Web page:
" Feminism doesn't need to turn into a warped version of chauvinism where women are STILL limited in their activities. "
Sunako at her best!
This reminds me of one of the central themes that transformed Yamato Nadeshiko Shichi Henge
into a good piece of shoujo manga for the awakening woman. Sunako (at first) might be an insecure girl who is also violent and tends to use excuses to further berate herself..but as the story develops, we soon discover that she's also very 'housewifey' because she enjoys menial chores of cooking and cleaning (and serving people in any way she could). She does use brute force and would appear selfish but in her own way, when something needs to be done, she does it if she can. And she also believes that all human relationships are summarized into "You receive what wewe give"
which I find a very wise statement of hers all throughout the manga. And Hayakawa-sensei, through Sunako, made it seem that a girl can still be into unconventional stuff (just like Sunako with her horror and gore) but can aslo remain on her female role of motherhood, etc. (like Sunako who is esteemed for her 'culinary' skills). Sunako even told her auntie that if becoming 'a lady' (the chauvinistic portrait of women who are always docile and polite and pretty) would mean to sacrifice her hobbies and her fondness for housework, then she won't.
I am totally recommending the manga! I do hope y'all find the time to read it. On the surface (volumes 1-6) of the manga, it seems like shit-giggles comedy but it really has positive-reinforcement themes on self-image. It shuns superficiality (but makes fun of it first in the process). I think Hayakawa, although she's quite a wacky gal from what I gather in her extra notes after each volume, created a terrific story about Japanese girls in society and how people put too much pedestal quality on good looks (and the people who have them). It also explores the psychology of how insecurity works in each person and the impacts it has on their relationships with people. I know I'm making it sound all-serious but the best thing about The Wallflower
is that it's not meant to be serious; but it's the most honest when it delivers something crucial.
I don't think Hayakawa meant to send a message across; I think she was basing Sunako's strong-mindedness with her personal feelings and opinions about how a 'real lady' is for her. And it's quite impressive. She makes Sunako so dark and moody and selfish (like any of us can be) but manages to give her humanity a cool ease, reminding us that, as much as we make bad choices and as much as we try to shut people out, we also desire real Marafiki and a nyumbani to come back to. And that makes us good people who need to learn to make best choices in life. There are many instances throughout the manga where Sunako's relationships with her hot bishounen roommates become zaidi than just humorous turn-this-ugly-girl-into-something-normal formula. The bishounen guys become zaidi like real people because, although the fangirls still nosebleed over them, their personalities onyesha and evolve whenever they're around Sunako. And even though Sunako never admits it, she would never want to lose this newly-found 'family' of hers (she still nosebleeds at the sight of them, damn creatures of the light!). Noi Kasahara, a bishoujo, is also a great contrast to Sunako. She tells Sunako to "stop being so dark and let some light in your life,"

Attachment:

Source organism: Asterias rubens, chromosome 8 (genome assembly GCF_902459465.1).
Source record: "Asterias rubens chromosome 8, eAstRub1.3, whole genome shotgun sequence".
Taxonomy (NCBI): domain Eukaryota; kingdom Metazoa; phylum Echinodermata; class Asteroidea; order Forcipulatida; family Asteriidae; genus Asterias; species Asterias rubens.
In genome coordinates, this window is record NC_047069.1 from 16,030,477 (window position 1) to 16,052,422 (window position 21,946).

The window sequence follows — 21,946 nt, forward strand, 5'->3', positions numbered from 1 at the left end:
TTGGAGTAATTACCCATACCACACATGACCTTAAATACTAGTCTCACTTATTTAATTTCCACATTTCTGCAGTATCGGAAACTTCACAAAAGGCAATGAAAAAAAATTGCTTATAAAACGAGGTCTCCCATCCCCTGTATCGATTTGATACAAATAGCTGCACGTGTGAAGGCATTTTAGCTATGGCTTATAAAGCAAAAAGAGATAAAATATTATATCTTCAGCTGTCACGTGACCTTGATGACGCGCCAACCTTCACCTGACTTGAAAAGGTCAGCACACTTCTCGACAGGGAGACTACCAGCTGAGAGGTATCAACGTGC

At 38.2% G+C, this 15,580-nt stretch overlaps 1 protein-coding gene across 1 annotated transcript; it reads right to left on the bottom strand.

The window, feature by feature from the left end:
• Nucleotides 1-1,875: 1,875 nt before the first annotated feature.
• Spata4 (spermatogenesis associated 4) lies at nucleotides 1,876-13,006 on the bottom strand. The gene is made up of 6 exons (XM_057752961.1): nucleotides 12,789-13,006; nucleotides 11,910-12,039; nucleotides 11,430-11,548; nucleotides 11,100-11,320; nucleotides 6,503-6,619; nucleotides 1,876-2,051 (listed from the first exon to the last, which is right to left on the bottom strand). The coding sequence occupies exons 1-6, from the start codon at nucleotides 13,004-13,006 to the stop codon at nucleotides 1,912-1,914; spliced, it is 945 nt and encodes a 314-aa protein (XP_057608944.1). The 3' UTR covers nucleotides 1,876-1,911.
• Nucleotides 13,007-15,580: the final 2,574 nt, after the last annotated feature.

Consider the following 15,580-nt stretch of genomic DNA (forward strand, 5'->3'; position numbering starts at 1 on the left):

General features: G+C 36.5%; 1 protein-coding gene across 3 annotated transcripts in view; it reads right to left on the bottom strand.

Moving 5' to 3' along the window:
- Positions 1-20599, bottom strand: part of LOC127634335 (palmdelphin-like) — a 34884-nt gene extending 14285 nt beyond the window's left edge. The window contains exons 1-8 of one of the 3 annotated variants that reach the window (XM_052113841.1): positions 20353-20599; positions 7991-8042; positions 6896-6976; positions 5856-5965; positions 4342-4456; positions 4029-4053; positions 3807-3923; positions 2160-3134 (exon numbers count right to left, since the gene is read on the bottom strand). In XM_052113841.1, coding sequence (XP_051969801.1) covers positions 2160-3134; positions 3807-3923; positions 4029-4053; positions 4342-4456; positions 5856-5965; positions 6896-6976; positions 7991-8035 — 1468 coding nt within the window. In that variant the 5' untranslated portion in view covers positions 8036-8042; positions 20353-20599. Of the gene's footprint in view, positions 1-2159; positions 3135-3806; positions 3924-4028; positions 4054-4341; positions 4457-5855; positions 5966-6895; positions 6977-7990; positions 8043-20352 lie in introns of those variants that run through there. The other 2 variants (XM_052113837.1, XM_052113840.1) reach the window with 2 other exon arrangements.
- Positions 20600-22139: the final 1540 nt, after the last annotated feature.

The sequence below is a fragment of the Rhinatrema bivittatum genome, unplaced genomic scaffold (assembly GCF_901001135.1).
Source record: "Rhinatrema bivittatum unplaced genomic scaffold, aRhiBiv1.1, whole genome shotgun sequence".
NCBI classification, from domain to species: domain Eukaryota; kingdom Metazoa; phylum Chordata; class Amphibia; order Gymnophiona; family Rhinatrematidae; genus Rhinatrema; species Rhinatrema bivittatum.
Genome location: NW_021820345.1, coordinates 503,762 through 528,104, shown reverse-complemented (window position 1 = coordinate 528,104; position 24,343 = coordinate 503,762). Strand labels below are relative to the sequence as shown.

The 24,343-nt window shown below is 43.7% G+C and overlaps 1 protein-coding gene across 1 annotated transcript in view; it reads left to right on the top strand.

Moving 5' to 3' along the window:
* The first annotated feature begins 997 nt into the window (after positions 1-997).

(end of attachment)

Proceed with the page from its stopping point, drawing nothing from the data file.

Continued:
but she displays an eccentric edge to her beauty (she's very tactless and quite a tsundere) that actually made her become closer to Sunako zaidi than the guys.
And of course, the exciting Sunako x Kyohei relationship parallel! It is taking them a long time to get into a romantic angle so far (although Kyohei has realizes he has feelings for Sunako he can't understand kwa volume 19). They represent each other's falling-outs and anger towards society standards (Sunako on her ugliness that made her agoraphobic, and Kyohei on his physical beauty that gets him harrassed anywhere he goes, even at work) and this makes them relate to each other uniquely; albeit they torment one another if they have to onyesha who's wrong between them about something. Hayakawa keeps their relationship inscrutable. wewe don't really know how they feel about each other but, in a weird way, they share similarities in opinions and conflicts. Kyohei forces Sunako out of her shell, claiming that it's her negativity that makes her ugly; while Sunako defends Kyohei without hesitation when she sees him distraught over unwanted female attention. Their chemistry is something subtle but present in every interaction nevertheless.
Another interesting angle to the story is Chibi Sunako
and Full-Grown Sunako
. Chibi Sunako is the comic relief, insecure, horror-loving social recluse who nosebleeds at the sight of beautiful people. Meanwhile, when the moment calls for it, she finally shows the real Sunako: an assertive, force of nature who stands up for herself and the people she cares about. Hayakawa always uses this technique and it never gets old. We adore Chibi Sunako---and we always fall head over heels when Beautiful Sunako emerges from all that dark.
So pick up a manga volume and enjoy the journey to becomming a lady!~
In summary, Yamanade
simply concludes that: Women should let two worlds, two mixtures of their souls; the fiery independence and the warm tenderness; meet so they could become well-rounded and happy. That's what matters.
Bishounen roommates tries to transform Goth Girl into a Beaut; but ends up being transformed themselves through her exceptionality.